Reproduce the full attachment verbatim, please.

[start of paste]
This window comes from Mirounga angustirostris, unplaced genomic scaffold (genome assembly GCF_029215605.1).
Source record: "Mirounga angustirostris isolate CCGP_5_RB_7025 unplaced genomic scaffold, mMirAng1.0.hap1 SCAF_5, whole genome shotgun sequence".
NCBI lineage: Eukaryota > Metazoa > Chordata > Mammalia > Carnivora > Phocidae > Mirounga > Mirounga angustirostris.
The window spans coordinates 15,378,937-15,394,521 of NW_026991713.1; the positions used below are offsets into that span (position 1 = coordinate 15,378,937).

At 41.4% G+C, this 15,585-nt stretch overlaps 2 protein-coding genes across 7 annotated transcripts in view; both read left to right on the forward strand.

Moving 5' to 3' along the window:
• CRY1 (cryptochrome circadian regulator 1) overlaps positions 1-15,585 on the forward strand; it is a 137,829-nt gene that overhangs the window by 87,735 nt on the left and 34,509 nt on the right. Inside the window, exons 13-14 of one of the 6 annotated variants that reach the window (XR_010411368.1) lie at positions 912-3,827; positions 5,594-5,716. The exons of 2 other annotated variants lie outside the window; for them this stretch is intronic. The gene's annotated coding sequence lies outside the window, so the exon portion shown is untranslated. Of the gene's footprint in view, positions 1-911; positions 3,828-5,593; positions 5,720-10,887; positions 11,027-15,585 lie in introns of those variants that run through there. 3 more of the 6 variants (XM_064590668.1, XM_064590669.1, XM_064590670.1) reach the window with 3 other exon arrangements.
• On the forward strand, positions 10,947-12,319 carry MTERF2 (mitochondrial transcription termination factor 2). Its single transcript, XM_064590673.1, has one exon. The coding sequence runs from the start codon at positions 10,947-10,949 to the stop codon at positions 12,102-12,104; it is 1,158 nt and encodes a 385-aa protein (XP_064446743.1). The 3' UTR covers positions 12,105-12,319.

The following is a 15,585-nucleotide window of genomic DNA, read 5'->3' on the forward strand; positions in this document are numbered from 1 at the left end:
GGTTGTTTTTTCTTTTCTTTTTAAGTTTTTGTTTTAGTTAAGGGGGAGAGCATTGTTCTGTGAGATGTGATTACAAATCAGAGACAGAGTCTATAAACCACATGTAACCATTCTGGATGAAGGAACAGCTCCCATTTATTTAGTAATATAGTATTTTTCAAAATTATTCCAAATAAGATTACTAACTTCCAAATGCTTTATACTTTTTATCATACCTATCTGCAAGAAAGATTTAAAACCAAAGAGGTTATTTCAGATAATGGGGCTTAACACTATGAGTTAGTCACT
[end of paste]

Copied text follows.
This window comes from Mirounga angustirostris, unplaced genomic scaffold (genome assembly GCF_029215605.1).
Source record: "Mirounga angustirostris isolate CCGP_5_RB_7025 unplaced genomic scaffold, mMirAng1.0.hap1 SCAF_5, whole genome shotgun sequence".
NCBI lineage: Eukaryota > Metazoa > Chordata > Mammalia > Carnivora > Phocidae > Mirounga > Mirounga angustirostris.
The window spans coordinates 15,378,937-15,394,521 of NW_026991713.1; the positions used below are offsets into that span (position 1 = coordinate 15,378,937).

At 41.4% G+C, this 15,585-nt stretch overlaps 2 protein-coding genes across 7 annotated transcripts in view; both read left to right on the forward strand.

Moving 5' to 3' along the window:
• CRY1 (cryptochrome circadian regulator 1) overlaps positions 1-15,585 on the forward strand; it is a 137,829-nt gene that overhangs the window by 87,735 nt on the left and 34,509 nt on the right. Inside the window, exons 13-14 of one of the 6 annotated variants that reach the window (XR_010411368.1) lie at positions 912-3,827; positions 5,594-5,716. The exons of 2 other annotated variants lie outside the window; for them this stretch is intronic. The gene's annotated coding sequence lies outside the window, so the exon portion shown is untranslated. Of the gene's footprint in view, positions 1-911; positions 3,828-5,593; positions 5,720-10,887; positions 11,027-15,585 lie in introns of those variants that run through there. 3 more of the 6 variants (XM_064590668.1, XM_064590669.1, XM_064590670.1) reach the window with 3 other exon arrangements.
• On the forward strand, positions 10,947-12,319 carry MTERF2 (mitochondrial transcription termination factor 2). Its single transcript, XM_064590673.1, has one exon. The coding sequence runs from the start codon at positions 10,947-10,949 to the stop codon at positions 12,102-12,104; it is 1,158 nt and encodes a 385-aa protein (XP_064446743.1). The 3' UTR covers positions 12,105-12,319.

The following is a 15,585-nucleotide window of genomic DNA, read 5'->3' on the forward strand; positions in this document are numbered from 1 at the left end:
GGTTGTTTTTTCTTTTCTTTTTAAGTTTTTGTTTTAGTTAAGGGGGAGAGCATTGTTCTGTGAGATGTGATTACAAATCAGAGACAGAGTCTATAAACCACATGTAACCATTCTGGATGAAGGAACAGCTCCCATTTATTTAGTAATATAGTATTTTTCAAAATTATTCCAAATAAGATTACTAACTTCCAAATGCTTTATACTTTTTATCATACCTATCTGCAAGAAAGATTTAAAACCAAAGAGGTTATTTCAGATAATGGGGCTTAACACTATGAGTTAGTCACT